21 January 2000

Ladybird killer could herald aphid plague

APHID control costs could rocket if the ravages of a parasitic wasp already causing concern in Scotland are repeated throughout the UK.

Irene Geoghegan of the Scottish Crops Research Institute is concerned that Scottish ladybirds, key aphid predators, are being hit unusually hard by a small flying ant-like insect, Dinocampus coccinellae. It lays its eggs in ladybirds which become paralysed by the developing larvae.

Nearly three-quarters of the common seven-spot ladybirds found in the Dundee area last year were parasitised by the wasp, says Mrs Geoghegan. That was almost twice the level a year earlier. Global warming could be to blame.

Normally the wasp has only two generations a year. "I have an awful feeling we are now getting three generations." In only two generations a single wasp can parasitise up to 10,000 ladybirds.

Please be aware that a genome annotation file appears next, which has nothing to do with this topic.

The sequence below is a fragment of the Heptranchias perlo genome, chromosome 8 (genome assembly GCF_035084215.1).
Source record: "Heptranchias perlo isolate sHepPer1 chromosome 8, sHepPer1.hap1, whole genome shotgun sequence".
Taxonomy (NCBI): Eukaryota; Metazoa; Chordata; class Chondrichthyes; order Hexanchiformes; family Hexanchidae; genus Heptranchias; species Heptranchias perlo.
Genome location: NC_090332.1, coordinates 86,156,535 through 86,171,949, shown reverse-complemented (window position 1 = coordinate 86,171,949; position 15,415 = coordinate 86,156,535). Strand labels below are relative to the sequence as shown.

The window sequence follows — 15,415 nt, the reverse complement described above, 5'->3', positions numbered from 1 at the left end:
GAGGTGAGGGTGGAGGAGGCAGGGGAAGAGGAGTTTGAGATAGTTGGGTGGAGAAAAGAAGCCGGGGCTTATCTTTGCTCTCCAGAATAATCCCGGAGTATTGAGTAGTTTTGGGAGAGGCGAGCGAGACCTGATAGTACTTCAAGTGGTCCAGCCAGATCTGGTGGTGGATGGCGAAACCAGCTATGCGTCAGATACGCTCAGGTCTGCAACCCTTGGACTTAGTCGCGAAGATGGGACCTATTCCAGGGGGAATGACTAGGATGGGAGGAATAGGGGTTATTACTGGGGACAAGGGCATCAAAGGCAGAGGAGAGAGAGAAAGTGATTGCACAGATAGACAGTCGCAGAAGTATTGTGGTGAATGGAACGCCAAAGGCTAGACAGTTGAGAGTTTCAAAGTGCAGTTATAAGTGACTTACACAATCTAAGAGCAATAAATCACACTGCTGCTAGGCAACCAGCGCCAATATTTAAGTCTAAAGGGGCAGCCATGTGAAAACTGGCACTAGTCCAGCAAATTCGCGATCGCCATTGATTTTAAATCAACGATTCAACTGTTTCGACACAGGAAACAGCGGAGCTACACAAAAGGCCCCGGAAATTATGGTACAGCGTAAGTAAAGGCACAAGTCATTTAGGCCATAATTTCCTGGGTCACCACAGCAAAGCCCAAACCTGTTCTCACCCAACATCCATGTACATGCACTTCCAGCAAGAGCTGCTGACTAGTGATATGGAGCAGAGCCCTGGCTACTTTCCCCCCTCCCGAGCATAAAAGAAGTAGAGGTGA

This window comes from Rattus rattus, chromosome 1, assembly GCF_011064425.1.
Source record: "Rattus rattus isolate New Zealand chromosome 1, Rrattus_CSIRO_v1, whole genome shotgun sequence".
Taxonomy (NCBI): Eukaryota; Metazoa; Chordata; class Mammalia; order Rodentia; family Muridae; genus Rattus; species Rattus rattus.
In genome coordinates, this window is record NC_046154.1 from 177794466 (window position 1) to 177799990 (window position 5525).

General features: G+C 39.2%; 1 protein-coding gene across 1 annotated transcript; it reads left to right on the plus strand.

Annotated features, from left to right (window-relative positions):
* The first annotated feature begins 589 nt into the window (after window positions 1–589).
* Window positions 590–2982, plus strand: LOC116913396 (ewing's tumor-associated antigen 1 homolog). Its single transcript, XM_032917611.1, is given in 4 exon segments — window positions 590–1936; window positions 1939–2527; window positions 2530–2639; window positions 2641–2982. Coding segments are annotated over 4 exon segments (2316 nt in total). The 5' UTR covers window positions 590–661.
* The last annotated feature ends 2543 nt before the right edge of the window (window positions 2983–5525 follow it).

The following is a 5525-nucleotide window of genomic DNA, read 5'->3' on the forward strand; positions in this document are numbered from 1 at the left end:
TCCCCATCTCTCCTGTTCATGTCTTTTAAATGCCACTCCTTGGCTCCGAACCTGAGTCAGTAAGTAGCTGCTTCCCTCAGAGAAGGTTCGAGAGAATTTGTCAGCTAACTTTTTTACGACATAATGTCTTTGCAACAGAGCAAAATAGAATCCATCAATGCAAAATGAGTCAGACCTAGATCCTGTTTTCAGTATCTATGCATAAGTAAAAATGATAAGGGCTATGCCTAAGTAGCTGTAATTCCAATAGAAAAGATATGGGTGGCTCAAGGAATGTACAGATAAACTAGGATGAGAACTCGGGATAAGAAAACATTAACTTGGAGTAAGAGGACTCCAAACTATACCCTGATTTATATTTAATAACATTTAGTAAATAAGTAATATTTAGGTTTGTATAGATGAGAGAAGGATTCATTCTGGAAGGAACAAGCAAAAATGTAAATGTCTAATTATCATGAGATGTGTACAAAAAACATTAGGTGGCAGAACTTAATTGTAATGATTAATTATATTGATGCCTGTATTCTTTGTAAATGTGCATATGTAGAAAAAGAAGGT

"All ladybirds do a good job controlling aphids. Every one can eat up to 5,500 aphids through the summer and each of its 1000 larvae can eat the same amount."

The UK aphicide bill is about £100m/yr. "If we lose biological control from ladybirds, farms could have to spray twice as much pesticide and would face a vast increase in costs," she suggests.

Little can be done to arrest the wasp, but ladybird populations can tolerate up to 20% parasitism, Mrs Geoghegan estimates.

LADYBIRD PARASITE

&#8226 Egg-laying wasp.

&#8226 Larvae paralyse host.

&#8226 Scots numbers doubled.

&#8226 Global warming to blame?

LADYBIRD PARASITE

&#8226 Egg-laying wasp.

&#8226 Larvae paralyse host.

&#8226 Scots numbers doubled.

&#8226 Global warming to blame?

Watch out…this parasitic wasp could devastate ladybird populations, sending aphid numbers soaring.